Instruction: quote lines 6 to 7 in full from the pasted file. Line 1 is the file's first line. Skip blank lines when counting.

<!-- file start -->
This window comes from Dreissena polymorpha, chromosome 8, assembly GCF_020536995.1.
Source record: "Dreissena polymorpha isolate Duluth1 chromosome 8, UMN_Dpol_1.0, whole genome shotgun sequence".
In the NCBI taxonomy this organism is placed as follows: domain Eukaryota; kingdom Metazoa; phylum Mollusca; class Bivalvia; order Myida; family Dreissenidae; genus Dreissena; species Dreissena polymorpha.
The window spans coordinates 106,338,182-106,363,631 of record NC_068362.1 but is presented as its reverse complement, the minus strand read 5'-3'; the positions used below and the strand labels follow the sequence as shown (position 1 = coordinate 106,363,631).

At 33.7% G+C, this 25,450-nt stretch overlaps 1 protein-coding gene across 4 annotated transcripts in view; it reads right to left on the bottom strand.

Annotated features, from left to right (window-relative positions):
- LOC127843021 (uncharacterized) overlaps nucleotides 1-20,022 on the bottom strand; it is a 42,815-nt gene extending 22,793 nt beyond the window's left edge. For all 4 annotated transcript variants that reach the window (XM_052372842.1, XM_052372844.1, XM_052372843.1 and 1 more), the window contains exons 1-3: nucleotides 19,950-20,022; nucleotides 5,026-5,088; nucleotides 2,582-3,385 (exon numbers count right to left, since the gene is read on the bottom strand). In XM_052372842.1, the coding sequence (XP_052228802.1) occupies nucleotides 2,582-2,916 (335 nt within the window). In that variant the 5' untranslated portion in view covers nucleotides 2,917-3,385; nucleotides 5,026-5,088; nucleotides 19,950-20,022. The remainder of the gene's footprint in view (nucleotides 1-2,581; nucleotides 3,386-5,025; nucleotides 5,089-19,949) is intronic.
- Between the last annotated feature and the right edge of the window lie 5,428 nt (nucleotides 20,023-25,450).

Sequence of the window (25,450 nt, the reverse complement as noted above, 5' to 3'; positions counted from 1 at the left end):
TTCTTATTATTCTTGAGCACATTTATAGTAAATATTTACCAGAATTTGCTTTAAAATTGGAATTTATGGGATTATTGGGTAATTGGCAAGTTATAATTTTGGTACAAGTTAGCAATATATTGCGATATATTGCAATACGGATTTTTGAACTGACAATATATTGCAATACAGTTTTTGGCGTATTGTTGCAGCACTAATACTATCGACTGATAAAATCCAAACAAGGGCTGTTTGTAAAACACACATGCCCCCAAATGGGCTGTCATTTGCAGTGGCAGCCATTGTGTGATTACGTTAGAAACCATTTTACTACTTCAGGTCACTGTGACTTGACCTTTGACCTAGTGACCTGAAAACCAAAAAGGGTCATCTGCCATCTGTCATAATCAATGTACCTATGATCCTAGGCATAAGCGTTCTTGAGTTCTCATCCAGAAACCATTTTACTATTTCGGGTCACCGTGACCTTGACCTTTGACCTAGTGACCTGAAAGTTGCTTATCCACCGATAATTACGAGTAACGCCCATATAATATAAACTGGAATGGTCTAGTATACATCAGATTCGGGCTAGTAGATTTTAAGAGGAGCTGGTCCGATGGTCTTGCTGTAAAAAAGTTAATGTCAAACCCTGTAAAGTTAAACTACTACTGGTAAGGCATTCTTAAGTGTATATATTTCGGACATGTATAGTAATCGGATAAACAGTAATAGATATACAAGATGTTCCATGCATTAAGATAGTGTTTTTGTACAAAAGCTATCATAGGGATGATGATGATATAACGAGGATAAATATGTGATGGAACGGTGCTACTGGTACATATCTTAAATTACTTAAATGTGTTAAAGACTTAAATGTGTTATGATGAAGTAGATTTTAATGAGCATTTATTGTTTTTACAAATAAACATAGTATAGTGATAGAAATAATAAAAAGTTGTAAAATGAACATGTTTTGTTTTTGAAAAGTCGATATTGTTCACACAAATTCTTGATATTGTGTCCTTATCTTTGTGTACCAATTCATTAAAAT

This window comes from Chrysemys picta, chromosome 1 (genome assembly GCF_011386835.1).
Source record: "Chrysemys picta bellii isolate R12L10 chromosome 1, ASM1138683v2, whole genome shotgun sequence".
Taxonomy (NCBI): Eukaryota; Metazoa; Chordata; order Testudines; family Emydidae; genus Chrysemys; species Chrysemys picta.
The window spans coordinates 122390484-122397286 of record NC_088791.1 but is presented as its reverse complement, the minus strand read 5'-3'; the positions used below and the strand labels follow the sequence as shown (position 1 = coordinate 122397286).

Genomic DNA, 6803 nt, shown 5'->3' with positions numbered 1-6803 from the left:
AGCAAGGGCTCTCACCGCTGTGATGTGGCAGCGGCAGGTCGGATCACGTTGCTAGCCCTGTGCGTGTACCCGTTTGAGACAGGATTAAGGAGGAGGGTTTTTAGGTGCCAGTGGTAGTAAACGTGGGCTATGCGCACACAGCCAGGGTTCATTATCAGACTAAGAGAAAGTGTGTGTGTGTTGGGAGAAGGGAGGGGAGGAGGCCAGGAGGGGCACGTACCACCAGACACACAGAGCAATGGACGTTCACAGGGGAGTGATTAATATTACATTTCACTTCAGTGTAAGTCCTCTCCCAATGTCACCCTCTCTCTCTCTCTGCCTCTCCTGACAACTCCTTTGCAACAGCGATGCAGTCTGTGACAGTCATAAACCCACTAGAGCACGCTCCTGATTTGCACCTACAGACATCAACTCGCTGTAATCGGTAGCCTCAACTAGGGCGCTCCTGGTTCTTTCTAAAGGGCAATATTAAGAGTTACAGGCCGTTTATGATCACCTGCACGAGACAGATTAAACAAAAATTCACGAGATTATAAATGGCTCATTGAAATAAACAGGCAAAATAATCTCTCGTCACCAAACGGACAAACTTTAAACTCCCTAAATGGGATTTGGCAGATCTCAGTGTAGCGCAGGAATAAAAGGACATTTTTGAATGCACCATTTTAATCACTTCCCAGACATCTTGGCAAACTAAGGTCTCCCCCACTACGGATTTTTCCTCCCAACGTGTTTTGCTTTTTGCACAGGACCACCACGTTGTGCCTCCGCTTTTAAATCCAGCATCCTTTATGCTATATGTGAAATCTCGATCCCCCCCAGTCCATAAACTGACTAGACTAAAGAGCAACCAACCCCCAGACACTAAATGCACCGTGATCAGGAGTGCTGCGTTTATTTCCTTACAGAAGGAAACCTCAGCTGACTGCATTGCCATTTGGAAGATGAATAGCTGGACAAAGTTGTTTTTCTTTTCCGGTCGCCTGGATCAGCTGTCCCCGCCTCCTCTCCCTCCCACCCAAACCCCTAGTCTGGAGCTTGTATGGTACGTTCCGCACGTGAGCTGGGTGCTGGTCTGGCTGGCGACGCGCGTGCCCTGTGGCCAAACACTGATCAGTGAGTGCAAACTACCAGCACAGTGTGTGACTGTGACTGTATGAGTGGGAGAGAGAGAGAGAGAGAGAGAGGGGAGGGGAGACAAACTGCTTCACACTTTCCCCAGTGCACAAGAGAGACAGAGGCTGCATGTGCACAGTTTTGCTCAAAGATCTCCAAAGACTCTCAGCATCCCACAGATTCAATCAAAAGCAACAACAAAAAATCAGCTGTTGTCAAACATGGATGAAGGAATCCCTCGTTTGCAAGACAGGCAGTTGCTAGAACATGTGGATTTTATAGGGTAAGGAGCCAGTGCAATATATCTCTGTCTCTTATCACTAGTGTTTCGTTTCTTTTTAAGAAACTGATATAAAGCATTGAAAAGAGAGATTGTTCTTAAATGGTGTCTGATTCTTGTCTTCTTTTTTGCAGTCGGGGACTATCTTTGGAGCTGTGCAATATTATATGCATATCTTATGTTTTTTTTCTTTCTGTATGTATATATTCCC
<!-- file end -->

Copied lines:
Annotated features, from left to right (window-relative positions):
- LOC127843021 (uncharacterized) overlaps nucleotides 1-20,022 on the bottom strand; it is a 42,815-nt gene extending 22,793 nt beyond the window's left edge. For all 4 annotated transcript variants that reach the window (XM_052372842.1, XM_052372844.1, XM_052372843.1 and 1 more), the window contains exons 1-3: nucleotides 19,950-20,022; nucleotides 5,026-5,088; nucleotides 2,582-3,385 (exon numbers count right to left, since the gene is read on the bottom strand). In XM_052372842.1, the coding sequence (XP_052228802.1) occupies nucleotides 2,582-2,916 (335 nt within the window). In that variant the 5' untranslated portion in view covers nucleotides 2,917-3,385; nucleotides 5,026-5,088; nucleotides 19,950-20,022. The remainder of the gene's footprint in view (nucleotides 1-2,581; nucleotides 3,386-5,025; nucleotides 5,089-19,949) is intronic.